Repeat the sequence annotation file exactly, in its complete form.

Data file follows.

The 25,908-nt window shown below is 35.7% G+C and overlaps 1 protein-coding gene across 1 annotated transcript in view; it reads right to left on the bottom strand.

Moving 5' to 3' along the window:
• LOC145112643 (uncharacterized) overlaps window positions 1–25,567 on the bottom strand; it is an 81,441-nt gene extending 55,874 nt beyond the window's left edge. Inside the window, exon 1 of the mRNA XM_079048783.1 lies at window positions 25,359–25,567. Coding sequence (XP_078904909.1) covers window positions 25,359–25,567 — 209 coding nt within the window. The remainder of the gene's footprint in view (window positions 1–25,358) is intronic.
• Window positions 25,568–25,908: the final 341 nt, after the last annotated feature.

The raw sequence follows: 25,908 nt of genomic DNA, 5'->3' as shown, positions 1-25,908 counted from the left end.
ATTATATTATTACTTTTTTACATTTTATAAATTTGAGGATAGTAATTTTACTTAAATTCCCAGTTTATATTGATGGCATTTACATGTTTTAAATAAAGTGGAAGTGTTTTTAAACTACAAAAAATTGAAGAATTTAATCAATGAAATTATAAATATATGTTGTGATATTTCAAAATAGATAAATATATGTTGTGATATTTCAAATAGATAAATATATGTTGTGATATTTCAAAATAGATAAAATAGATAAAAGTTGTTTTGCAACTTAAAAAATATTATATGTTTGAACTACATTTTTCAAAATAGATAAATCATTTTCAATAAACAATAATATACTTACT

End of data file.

The 25,908-nt window shown below is 35.7% G+C and overlaps 1 protein-coding gene across 1 annotated transcript in view; it reads right to left on the bottom strand.

Moving 5' to 3' along the window:
• LOC145112643 (uncharacterized) overlaps window positions 1–25,567 on the bottom strand; it is an 81,441-nt gene extending 55,874 nt beyond the window's left edge. Inside the window, exon 1 of the mRNA XM_079048783.1 lies at window positions 25,359–25,567. Coding sequence (XP_078904909.1) covers window positions 25,359–25,567 — 209 coding nt within the window. The remainder of the gene's footprint in view (window positions 1–25,358) is intronic.
• Window positions 25,568–25,908: the final 341 nt, after the last annotated feature.

The raw sequence follows: 25,908 nt of genomic DNA, 5'->3' as shown, positions 1-25,908 counted from the left end.
ATTATATTATTACTTTTTTACATTTTATAAATTTGAGGATAGTAATTTTACTTAAATTCCCAGTTTATATTGATGGCATTTACATGTTTTAAATAAAGTGGAAGTGTTTTTAAACTACAAAAAATTGAAGAATTTAATCAATGAAATTATAAATATATGTTGTGATATTTCAAAATAGATAAATATATGTTGTGATATTTCAAATAGATAAATATATGTTGTGATATTTCAAAATAGATAAAATAGATAAAAGTTGTTTTGCAACTTAAAAAATATTATATGTTTGAACTACATTTTTCAAAATAGATAAATCATTTTCAATAAACAATAATATACTTACT